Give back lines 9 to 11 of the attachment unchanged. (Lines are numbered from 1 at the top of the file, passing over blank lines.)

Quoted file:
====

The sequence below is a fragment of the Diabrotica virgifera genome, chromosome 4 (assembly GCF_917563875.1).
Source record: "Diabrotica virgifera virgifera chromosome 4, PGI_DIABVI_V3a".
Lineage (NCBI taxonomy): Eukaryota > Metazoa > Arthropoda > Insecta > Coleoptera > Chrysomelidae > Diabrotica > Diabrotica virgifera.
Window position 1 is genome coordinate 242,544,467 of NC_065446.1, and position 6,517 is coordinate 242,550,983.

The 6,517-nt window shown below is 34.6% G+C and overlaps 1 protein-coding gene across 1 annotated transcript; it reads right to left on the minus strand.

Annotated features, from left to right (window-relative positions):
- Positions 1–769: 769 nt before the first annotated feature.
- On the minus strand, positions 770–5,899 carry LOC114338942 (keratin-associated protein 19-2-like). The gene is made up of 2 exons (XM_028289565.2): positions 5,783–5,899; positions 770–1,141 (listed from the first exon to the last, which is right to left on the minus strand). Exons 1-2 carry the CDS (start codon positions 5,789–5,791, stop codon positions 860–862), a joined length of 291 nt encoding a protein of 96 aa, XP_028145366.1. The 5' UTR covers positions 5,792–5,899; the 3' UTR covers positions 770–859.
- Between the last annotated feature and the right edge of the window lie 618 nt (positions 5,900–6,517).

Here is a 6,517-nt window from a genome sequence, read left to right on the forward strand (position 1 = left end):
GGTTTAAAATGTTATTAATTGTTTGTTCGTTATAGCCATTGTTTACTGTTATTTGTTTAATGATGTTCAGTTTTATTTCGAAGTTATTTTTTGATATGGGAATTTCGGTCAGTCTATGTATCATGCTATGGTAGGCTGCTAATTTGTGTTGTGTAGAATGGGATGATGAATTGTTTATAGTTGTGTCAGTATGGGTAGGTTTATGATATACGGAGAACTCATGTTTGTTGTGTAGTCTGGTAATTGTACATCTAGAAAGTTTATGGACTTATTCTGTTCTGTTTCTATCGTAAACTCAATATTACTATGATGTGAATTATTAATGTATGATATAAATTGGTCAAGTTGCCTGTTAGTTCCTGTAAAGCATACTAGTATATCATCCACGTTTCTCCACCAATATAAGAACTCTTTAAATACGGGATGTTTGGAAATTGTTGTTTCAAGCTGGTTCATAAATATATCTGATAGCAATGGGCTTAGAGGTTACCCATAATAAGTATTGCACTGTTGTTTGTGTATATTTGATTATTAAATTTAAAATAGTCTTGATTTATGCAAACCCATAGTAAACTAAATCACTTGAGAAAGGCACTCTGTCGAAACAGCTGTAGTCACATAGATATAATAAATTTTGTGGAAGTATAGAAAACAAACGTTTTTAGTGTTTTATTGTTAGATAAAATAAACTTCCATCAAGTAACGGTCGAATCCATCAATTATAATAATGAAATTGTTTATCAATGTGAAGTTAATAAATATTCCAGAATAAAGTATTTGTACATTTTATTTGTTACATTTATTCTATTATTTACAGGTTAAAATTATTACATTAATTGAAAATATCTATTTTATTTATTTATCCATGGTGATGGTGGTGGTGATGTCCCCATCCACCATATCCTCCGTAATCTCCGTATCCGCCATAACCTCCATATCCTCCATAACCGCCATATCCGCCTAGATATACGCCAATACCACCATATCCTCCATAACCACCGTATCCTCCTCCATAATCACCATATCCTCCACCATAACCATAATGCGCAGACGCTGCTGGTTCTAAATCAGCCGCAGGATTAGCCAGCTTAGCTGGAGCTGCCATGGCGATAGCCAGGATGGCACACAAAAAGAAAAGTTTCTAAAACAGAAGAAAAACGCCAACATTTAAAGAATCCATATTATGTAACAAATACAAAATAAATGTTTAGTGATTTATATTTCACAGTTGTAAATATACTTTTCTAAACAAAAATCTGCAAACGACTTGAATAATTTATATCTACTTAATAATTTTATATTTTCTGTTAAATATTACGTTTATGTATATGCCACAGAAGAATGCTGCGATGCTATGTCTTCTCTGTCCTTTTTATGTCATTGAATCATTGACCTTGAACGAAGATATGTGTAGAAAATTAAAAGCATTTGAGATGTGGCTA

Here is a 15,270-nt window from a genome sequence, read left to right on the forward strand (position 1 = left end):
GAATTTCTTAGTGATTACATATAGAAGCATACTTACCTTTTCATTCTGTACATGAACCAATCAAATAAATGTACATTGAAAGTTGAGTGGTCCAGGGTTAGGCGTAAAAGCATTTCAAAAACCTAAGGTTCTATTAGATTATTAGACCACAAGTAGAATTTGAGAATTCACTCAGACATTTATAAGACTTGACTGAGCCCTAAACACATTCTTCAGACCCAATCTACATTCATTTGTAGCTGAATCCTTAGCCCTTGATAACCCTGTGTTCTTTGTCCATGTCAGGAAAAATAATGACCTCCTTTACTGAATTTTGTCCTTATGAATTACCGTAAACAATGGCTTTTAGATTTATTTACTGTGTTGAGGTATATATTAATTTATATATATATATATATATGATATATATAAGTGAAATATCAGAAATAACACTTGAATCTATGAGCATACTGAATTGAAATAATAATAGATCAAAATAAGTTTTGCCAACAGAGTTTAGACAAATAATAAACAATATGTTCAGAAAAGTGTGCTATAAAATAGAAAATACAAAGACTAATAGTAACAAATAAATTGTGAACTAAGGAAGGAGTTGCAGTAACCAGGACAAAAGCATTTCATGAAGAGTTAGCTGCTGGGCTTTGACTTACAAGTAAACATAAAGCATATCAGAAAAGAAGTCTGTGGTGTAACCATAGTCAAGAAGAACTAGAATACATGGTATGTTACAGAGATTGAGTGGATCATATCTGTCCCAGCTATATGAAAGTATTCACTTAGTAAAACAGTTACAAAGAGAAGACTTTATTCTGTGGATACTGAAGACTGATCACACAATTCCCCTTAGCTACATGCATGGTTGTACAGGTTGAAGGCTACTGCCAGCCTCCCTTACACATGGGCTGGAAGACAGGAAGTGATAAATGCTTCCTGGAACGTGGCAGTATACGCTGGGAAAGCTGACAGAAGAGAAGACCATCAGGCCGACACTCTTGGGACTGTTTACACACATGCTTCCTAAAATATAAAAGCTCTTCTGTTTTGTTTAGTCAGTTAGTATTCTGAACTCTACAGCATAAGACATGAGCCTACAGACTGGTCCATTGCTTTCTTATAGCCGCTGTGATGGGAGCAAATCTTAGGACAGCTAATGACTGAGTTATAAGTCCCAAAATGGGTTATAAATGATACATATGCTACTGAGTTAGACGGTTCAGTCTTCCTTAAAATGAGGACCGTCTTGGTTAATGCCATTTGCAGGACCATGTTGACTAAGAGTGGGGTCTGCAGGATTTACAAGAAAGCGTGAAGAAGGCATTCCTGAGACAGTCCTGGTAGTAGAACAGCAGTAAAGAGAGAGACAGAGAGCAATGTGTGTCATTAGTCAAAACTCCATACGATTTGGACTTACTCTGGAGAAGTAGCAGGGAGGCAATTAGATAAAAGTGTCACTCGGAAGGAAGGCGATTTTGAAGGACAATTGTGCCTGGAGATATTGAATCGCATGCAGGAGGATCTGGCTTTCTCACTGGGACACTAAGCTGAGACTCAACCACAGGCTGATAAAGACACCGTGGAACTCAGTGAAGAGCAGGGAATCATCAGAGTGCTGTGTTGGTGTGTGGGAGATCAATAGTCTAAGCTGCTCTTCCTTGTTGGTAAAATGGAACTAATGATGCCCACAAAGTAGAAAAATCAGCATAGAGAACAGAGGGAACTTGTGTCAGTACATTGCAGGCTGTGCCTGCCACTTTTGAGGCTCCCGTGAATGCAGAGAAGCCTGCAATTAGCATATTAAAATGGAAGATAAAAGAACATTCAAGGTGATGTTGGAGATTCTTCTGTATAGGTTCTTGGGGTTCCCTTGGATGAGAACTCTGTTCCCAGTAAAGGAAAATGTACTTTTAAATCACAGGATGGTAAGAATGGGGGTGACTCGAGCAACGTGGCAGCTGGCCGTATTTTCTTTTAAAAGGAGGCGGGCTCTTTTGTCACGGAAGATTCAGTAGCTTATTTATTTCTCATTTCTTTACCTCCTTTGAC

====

- Between the last annotated feature and the right edge of the window lie 618 nt (positions 5,900–6,517).

Here is a 6,517-nt window from a genome sequence, read left to right on the forward strand (position 1 = left end):
GGTTTAAAATGTTATTAATTGTTTGTTCGTTATAGCCATTGTTTACTGTTATTTGTTTAATGATGTTCAGTTTTATTTCGAAGTTATTTTTTGATATGGGAATTTCGGTCAGTCTATGTATCATGCTATGGTAGGCTGCTAATTTGTGTTGTGTAGAATGGGATGATGAATTGTTTATAGTTGTGTCAGTATGGGTAGGTTTATGATATACGGAGAACTCATGTTTGTTGTGTAGTCTGGTAATTGTACATCTAGAAAGTTTATGGACTTATTCTGTTCTGTTTCTATCGTAAACTCAATATTACTATGATGTGAATTATTAATGTATGATATAAATTGGTCAAGTTGCCTGTTAGTTCCTGTAAAGCATACTAGTATATCATCCACGTTTCTCCACCAATATAAGAACTCTTTAAATACGGGATGTTTGGAAATTGTTGTTTCAAGCTGGTTCATAAATATATCTGATAGCAATGGGCTTAGAGGTTACCCATAATAAGTATTGCACTGTTGTTTGTGTATATTTGATTATTAAATTTAAAATAGTCTTGATTTATGCAAACCCATAGTAAACTAAATCACTTGAGAAAGGCACTCTGTCGAAACAGCTGTAGTCACATAGATATAATAAATTTTGTGGAAGTATAGAAAACAAACGTTTTTAGTGTTTTATTGTTAGATAAAATAAACTTCCATCAAGTAACGGTCGAATCCATCAATTATAATAATGAAATTGTTTATCAATGTGAAGTTAATAAATATTCCAGAATAAAGTATTTGTACATTTTATTTGTTACATTTATTCTATTATTTACAGGTTAAAATTATTACATTAATTGAAAATATCTATTTTATTTATTTATCCATGGTGATGGTGGTGGTGATGTCCCCATCCACCATATCCTCCGTAATCTCCGTATCCGCCATAACCTCCATATCCTCCATAACCGCCATATCCGCCTAGATATACGCCAATACCACCATATCCTCCATAACCACCGTATCCTCCTCCATAATCACCATATCCTCCACCATAACCATAATGCGCAGACGCTGCTGGTTCTAAATCAGCCGCAGGATTAGCCAGCTTAGCTGGAGCTGCCATGGCGATAGCCAGGATGGCACACAAAAAGAAAAGTTTCTAAAACAGAAGAAAAACGCCAACATTTAAAGAATCCATATTATGTAACAAATACAAAATAAATGTTTAGTGATTTATATTTCACAGTTGTAAATATACTTTTCTAAACAAAAATCTGCAAACGACTTGAATAATTTATATCTACTTAATAATTTTATATTTTCTGTTAAATATTACGTTTATGTATATGCCACAGAAGAATGCTGCGATGCTATGTCTTCTCTGTCCTTTTTATGTCATTGAATCATTGACCTTGAACGAAGATATGTGTAGAAAATTAAAAGCATTTGAGATGTGGCTA